Shopping is important. It is more than just the next big sale, a Christmas gift for the kids or popping to the store for latest gadget. Shopping, or as an economist would refer to it, consumption, is the lifeblood of a modern economy, making up over 70% of all economic activity.
While the environment for consumers has been tough, recent signs look better. This underpins a more buoyant economic outlook for 2020.
Of course, how we shop is changing and changing dramatically. That has led to significant changes in your portfolios. In short, retail is out, and brand, logistics, payments and data is in.
Where consumption goes there goes the economy
It is not a stretch to say that where consumption goes the global economy goes. If consumers are confident and spending, it is likely the global economy will muddle along. If not it’s bad news.
Life has been difficult for consumers in recent years. Income growth, particularly for middle and low income earners has been anaemic. Low interest rates, despite what many economists would have predicted, have prompted people to save and not spend. And the aging demographic, particularly in the Western World, has meant that consumers are more likely to buy healthcare services than the next new thing down at the mall.
Despite the head winds, consumers are picking themselves up and getting out shopping. These signs of life have led economists to upgrade growth forecasts for next year and have meant fears of recession, which plagued the market in recent months, have receded. It is these fears slipping into the background that led to the superb returns investors enjoyed in November across most share markets.
Black Friday paints a picture of consumer behaviour
If you are like me, emails and digital ads have been bombarding you, shouting about the wonderful sales over what is the Thanksgiving weekend. Yep, another piece of America has made its way to New Zealand stores (joining the party with Valentine’s Day and Halloween).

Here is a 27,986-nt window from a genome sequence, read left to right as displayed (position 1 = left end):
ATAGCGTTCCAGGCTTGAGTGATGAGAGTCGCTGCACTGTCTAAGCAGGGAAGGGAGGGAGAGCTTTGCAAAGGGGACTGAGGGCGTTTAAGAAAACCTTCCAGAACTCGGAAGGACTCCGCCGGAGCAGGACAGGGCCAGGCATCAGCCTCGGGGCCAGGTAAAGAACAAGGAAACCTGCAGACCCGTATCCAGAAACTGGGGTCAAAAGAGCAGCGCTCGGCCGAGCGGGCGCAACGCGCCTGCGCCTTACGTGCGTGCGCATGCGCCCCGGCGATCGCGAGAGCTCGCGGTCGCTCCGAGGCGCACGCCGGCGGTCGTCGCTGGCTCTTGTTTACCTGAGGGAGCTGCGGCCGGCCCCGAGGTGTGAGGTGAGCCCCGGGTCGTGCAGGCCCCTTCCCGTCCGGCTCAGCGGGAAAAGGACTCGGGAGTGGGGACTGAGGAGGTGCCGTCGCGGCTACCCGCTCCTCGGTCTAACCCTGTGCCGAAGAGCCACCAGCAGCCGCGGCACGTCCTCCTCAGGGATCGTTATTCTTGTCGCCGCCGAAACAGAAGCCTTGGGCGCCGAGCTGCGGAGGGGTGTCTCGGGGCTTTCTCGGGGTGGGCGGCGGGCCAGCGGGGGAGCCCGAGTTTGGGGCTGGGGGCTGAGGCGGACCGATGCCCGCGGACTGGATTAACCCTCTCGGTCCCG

According to Paymark data kiwis spent $71.4m (excluding grocery and hospitality) this Black Friday, November 29, outpacing spending on the same day last year by over 20%. Black Friday has become the second biggest shopping day (oddly enough behind Easter Thursday) of the year. New Zealanders were out at the proverbial mall in force.
Data from the US gives us a more nuanced picture. Black Friday is an institution in the US and is a great gauge of health of consumer providing useful insight into the important underlying trends in retail.
The numbers are big. The National Retail Federation expects US shoppers to spend more than $725b over the Thanksgiving holiday including Black Friday. This will surpass last year’s spend by a healthy 4.2%. The US consumer is increasingly confident, a view that is echoed by broad consumer confidence surveys and recent wage growth data.
How we shop has changed.
Black Friday is not what it once was. In fact sales in bricks and mortar stores look to have fallen this year on Black Friday itself.
Cyber Monday is the new kid on the block. Cyber Monday was invented by ecommerce retailers and now boasts higher overall sales than Black Friday. Adobe Analytics forecasts that this year sales will top $9bn, growing by 18.9% on last year.
For traditional retailers the increasing penetration of online sales spells risk. Retailers need to change quickly to adapt to the new World of ecommerce.
Macro trends and our investment approach
Over the years, Fisher Funds has invested in a number of retailers and made good money from it. However, it’s notable that many of these companies, while successful when we owned them, have gone on to have much murkier futures or, in some cases, to fail as businesses.
Clients may remember that we have owned and profited from the likes of The Warehouse, Pumpkin Patch, Kathmandu and Michael Hill in New Zealand and companies like Nick Scali, a furniture retailer, and The Reject Shop in Australia. Unfortunately, many of these venerable brands are just shadows of what they once were.
Success in retail now necessitates doing things differently. It is a very tough industry.
For us, in most cases, it is too tough. We prefer to invest where the risks are lower.
That said we are enticed by the growth opportunities in supporting consumer spending. This has meant that rather than invest in retailers directly we look to other parts of the consumer value chain for opportunities.
In our view, there are more interesting investments in the owners of valuable consumer brands, in transport and logistics, in payments or in the providers of data and advertising services to e-commerce.
On the rare occasion, we do invest in a retailer they need to be highly differentiated.
So maybe to wrap up, and one for the Star Trek fans, “it’s retail Jim, but not as we know it.”